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Why is it so difficult for non-traditional students to get financial aid?

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As a student who is not right out of high school, nor has the ability to have parental assistance, I have found it almost impossible to find scholarships and/or grants for someone such as myself that is classified as a non-traditional student. Not to mention, it's impossible to obtain student loans if you have poor credit and have no available co-signer. It makes paying for college very difficult. #financialaid #nontraditionalstudent #loans #college-scholarships

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Meghan’s Answer


Typically, I recommend everyone to fill out the FAFSA - www.fafsa.ed.gov. This is the first and easiest option for federal grants and federal loans. Federal loans use your past income for eligibility- for example 2016 taxes are used for the upcoming 18/19 aid year. Credit scores are not a factor in this decision- this is only a factor in applications for private loans. Private loans will almost always use your credit score and depending on your situation, you may need a co-signer to get a private loan.

Depending on your age, you may or may not need to input your parents information on the FAFSA. The Department of Education has the age of 24 as the default for independence. What this means: if you are under 24, put your parents on the FAFSA unless mitigating circumstances exist. Ages 24 and older, use your own information. You do not have to use your parents information.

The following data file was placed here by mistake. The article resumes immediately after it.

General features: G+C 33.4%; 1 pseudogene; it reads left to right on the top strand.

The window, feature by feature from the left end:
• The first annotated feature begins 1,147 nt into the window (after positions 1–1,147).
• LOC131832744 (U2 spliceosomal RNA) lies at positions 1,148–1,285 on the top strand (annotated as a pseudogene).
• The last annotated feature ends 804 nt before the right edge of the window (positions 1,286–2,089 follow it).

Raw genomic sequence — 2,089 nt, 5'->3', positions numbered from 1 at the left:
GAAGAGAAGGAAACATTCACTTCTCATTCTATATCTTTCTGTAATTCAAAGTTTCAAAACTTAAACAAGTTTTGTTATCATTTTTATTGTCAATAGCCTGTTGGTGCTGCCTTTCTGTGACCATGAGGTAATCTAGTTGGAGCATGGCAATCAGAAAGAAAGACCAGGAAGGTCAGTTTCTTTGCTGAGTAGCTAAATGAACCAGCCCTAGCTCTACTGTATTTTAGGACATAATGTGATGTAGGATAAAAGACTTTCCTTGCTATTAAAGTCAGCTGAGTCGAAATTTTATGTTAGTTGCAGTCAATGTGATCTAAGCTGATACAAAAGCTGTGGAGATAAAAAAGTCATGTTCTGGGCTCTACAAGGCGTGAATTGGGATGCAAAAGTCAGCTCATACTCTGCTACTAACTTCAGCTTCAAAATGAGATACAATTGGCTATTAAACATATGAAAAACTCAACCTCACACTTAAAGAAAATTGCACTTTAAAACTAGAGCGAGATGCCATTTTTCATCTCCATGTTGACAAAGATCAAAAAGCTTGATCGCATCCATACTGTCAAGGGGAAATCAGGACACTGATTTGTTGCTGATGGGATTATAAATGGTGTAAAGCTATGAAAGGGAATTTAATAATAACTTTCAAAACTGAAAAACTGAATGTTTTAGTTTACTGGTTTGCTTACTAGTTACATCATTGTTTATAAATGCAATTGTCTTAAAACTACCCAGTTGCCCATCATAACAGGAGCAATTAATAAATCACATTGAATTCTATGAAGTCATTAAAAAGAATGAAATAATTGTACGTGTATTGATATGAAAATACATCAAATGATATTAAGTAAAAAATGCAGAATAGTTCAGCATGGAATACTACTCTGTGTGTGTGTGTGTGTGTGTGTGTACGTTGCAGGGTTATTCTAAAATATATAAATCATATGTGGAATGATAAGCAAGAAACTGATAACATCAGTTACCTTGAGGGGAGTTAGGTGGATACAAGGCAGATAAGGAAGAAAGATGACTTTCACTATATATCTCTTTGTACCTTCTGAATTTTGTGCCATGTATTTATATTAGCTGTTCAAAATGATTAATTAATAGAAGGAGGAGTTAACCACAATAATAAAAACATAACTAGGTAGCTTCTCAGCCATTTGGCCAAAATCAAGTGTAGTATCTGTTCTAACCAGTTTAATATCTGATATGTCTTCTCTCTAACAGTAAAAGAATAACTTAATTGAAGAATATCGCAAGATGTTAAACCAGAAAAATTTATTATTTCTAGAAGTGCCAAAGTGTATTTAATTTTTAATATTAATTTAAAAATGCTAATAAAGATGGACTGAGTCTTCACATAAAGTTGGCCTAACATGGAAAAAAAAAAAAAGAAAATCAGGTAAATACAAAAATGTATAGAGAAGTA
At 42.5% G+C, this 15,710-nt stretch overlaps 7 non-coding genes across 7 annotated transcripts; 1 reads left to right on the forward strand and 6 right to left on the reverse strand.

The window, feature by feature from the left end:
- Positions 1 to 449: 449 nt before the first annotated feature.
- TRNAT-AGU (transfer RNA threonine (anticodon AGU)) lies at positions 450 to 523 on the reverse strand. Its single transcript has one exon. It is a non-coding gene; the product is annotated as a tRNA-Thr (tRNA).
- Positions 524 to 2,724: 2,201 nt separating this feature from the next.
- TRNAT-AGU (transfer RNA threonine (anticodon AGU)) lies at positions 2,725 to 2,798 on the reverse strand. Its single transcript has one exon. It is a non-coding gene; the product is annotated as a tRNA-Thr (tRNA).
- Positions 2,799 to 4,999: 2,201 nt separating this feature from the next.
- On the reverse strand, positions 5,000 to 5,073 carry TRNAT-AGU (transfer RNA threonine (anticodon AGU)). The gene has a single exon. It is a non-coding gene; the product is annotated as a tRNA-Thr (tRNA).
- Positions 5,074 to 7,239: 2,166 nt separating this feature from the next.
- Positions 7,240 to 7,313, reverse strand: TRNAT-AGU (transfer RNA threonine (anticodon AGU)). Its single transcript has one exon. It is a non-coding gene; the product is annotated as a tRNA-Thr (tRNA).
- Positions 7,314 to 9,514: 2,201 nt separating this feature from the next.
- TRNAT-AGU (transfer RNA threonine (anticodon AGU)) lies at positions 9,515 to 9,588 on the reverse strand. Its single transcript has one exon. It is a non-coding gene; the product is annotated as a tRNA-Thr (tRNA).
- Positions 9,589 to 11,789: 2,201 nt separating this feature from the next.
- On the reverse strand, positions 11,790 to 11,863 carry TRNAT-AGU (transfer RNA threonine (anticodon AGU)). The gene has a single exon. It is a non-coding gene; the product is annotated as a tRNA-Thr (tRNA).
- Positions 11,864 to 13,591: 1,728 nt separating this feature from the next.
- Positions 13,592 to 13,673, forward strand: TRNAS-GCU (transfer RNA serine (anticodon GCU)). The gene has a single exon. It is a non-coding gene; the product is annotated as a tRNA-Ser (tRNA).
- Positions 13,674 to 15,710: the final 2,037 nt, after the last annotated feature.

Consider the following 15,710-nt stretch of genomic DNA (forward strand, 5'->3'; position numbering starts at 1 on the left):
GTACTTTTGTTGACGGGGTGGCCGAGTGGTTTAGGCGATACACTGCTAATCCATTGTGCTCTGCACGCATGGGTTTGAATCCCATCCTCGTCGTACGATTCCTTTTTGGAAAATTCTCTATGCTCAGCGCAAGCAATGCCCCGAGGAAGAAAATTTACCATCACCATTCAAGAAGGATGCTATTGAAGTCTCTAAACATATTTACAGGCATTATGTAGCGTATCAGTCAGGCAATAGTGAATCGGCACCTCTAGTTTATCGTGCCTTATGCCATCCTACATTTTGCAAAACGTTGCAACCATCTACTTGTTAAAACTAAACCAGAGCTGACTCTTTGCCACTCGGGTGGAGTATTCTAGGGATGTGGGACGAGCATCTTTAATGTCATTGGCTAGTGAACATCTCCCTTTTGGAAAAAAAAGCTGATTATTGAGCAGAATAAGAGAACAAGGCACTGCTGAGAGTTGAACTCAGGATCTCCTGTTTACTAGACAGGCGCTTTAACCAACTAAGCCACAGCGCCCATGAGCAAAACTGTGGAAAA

Generally speaking, the federal Pell grant uses your income and household size as the two biggest variables to see if you are eligible to receive it. The further you are away from the poverty line suited to you (IE single, family, etc), the less Pell Grant you are eligible. In most cases, everyone is eligible for subsidized and unsubsidized loans. Keep in mind that when you fill out the FAFSA, you are seeing what Aid you are eligible for from the Pell grant and the federal loans. There is a lot of information about the FAFSA- for more info, you can visit www.studentaid.ed.gov.

Additionally, depending on the institution that you have applied for, they could have institutional aid. This applies for most four year private schools so it may be worth making an appointment to see your schools financial aid advisor to talk about that schools additional loans and scholarships. Scholarship applications at colleges and universities are usually due in the March- May time frame before the Fall semester begins. So the earlier the better.

Lastly, scholarships are a big thing. One of my favorite websites is www.fastweb.com. After filling out general information about yourself and your school, you will be linked to scholarship applications that fit your criteria. This website is definitely worth taking a look at.

Meghan recommends the following next steps:

  • Do the FAFSA! Www.fafsa.ed.gov
  • Check institutional aid and scholarships
  • Check out www.fastweb.com